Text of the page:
I do not know where the boundary is. The point where the normal ends and the insane begins. I have seen them myself, the crazies, rooms and rooms of them, and still I don’t know.

I am staring at the door. There are only two of us on this planet. There is me, and there is her, the one who could walk in this door. But the door remains closed. This is better than when it lets in others, those who are not her. Because the way they open it is the same way she would. The illusion lasts for only a second, but in that second the insides turn to ice and the face is on fire, you can try to disguise it with dark glasses or hide behind a book, but everyone sees right through them, and it must look pathetic, because after a while they stop going in or out, as if the door itself harbors some kind of threat. Whatever tattered remains of reason I have left tell me that I am inconveniencing them all horribly, but it is beyond my power. I turn away, I stare into books, at walls, at Jackal’s ears, anywhere and everywhere, except it doesn’t matter, at the slightest rustle from the other side of the door my gaze locks itself to it, before I can so much as have a single thought about it.

Only when it gets late, too late for her, as she’s never out at this hour, only when I don’t even need the assistance of a clock to be sure she’s not coming, only then can I stop waiting and look around. The faces, the eyes, but in them I can see only doors, hinges, handles, keyholes, and they are staring back at me with weary resignation.

“Welcome back,” Sphinx says, limply waving the gloved rake at me. “Do you even realize how badly you are getting on everyone’s nerves? Would it be possible in the future to keep it to yourself?”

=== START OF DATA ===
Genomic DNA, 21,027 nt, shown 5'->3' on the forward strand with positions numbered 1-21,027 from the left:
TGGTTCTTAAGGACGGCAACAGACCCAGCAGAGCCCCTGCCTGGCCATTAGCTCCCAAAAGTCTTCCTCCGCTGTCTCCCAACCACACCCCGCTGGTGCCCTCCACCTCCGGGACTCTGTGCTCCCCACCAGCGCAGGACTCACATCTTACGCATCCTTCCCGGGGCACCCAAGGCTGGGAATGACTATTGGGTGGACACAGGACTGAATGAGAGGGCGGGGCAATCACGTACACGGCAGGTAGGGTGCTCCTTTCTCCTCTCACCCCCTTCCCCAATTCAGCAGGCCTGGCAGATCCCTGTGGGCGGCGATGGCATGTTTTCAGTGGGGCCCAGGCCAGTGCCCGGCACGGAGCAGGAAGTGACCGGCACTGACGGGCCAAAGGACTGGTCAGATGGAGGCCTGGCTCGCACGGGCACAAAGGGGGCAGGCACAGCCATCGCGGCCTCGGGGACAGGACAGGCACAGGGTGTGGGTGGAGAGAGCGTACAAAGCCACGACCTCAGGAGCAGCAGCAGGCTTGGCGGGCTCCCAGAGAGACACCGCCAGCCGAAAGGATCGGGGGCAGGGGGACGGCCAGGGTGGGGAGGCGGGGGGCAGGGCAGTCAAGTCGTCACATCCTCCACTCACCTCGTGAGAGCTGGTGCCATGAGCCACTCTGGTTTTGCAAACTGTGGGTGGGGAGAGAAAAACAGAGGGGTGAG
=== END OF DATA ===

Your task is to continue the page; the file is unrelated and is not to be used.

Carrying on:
His words hurt me, make me ashamed. I understand this was not his intent, not really, and this makes it worse.

“Look at your mouth.” Tabaqui shoves a shard of the mirror in my face. “Lizard skin.”

In the mirror I see sickening white scales. I run my tongue over them, and they acquire a wet sheen.

Sphinx is sitting on top of the pillow, his dead arms on both sides, palms up. The black leather palms. I close my eyes. In the iridescent darkness comes her face. White, as if powdered, in the halo of wiry red hair. Whiter and harder than in reality.

“I can’t keep it to myself,” I say. “I can’t and I don’t want to.”

“All right, don’t keep it to yourself then.”

These words throw me back to the cold windowsill in the deepening dusk of the classroom, where Tabaqui is telling me: “You can’t bottle it inside. It needs to be let out.” They both said the same thing; they said it differently, and in case of Sphinx this is not at all what he meant, but it came out the same. I understand. I can either be a door maniac and spend the rest of my life waiting. Or I can open the door myself, from this side.

Waiting is much, much easier. Also more cowardly.

I call for Alexander.

“Can I please have the green sweater?”

It’s a talisman. My lips are now the lips of a lizard, and lizards are running up, dancing up the front of the sweater, almost real in everything but color – white; peculiar and unnatural. These would never shed their tails, would never lounge in the sun. They are mine. Everyone says I look good in them.